A network-individual-resource model for HIV prevention

Blair T. Johnson, Colleen A. Redding, Ralph J. Diclemente, Brian S. Mustanski, Brian Dodge, Paschal Sheeran, Michelle R. Warren, Rick S. Zimmerman, William A. Fisher, Mark T. Conner, Michael P. Carey, Jeffrey D. Fisher, Ronald D. Stall, Martin Fishbein

Research output: Contribution to journalArticlepeer-review


HIV is transmitted through dyadic exchanges of individuals linked in transitory or permanent networks of varying sizes. A theoretical perspective that bridges key individual level elements with important network elements can be a complementary foundation for developing and implementing HIV interventions with outcomes that are more sustainable over time and have greater dissemination potential. Toward that end, we introduce a Network-Individual-Resource (NIR) model for HIV prevention that recognizes how exchanges of resources between individuals and their networks underlies and sustains HIV-risk behaviors. Individual behavior change for HIV prevention, then, may be dependent on increasing the supportiveness of that individual's relevant networks for such change. Among other implications, an NIR model predicts that the success of prevention efforts depends on whether the prevention efforts (1) prompt behavior changes that can be sustained by the resources the individual or their networks possess; (2) meet individual and network needs and are consistent with the individual's current situation/developmental stage; (3) are trusted and valued; and (4) target high HIV-prevalence networks.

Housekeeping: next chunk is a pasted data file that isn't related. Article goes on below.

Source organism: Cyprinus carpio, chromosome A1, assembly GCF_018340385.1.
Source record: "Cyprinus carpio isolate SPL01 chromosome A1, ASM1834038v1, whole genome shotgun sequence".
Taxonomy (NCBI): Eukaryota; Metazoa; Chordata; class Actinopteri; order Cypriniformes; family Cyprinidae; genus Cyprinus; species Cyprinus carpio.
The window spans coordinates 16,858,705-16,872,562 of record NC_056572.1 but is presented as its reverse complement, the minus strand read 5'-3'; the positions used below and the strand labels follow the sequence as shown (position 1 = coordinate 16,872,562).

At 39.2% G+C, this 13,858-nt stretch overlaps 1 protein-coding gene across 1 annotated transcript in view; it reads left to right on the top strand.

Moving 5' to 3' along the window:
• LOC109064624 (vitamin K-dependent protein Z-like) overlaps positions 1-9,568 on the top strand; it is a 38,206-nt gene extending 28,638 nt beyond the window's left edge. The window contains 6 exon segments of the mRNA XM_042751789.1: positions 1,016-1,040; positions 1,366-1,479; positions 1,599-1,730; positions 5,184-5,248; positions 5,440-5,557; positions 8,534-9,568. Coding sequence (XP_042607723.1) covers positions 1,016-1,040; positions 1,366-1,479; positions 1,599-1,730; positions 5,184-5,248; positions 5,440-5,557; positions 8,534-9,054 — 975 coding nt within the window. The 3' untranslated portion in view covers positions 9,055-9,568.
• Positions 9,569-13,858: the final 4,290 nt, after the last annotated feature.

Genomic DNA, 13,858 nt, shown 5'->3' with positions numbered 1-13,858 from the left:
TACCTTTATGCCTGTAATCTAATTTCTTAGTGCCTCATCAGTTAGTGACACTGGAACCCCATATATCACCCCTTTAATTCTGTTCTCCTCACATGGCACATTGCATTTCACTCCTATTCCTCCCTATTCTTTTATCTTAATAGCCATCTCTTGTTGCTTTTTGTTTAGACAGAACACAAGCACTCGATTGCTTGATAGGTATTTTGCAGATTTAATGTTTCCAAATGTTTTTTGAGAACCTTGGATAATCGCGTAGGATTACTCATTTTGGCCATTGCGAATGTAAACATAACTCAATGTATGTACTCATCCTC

Original languageEnglish (US)
Pages (from-to)S204-S221
JournalAIDS and Behavior
Issue numberSUPPL. 2
StatePublished - Dec 2010


  • Behavioral determinants
  • Group behavior
  • HIV prevention
  • Health promotion
  • Resources
  • Social structure

ASJC Scopus subject areas

  • Social Psychology
  • Public Health, Environmental and Occupational Health
  • Infectious Diseases


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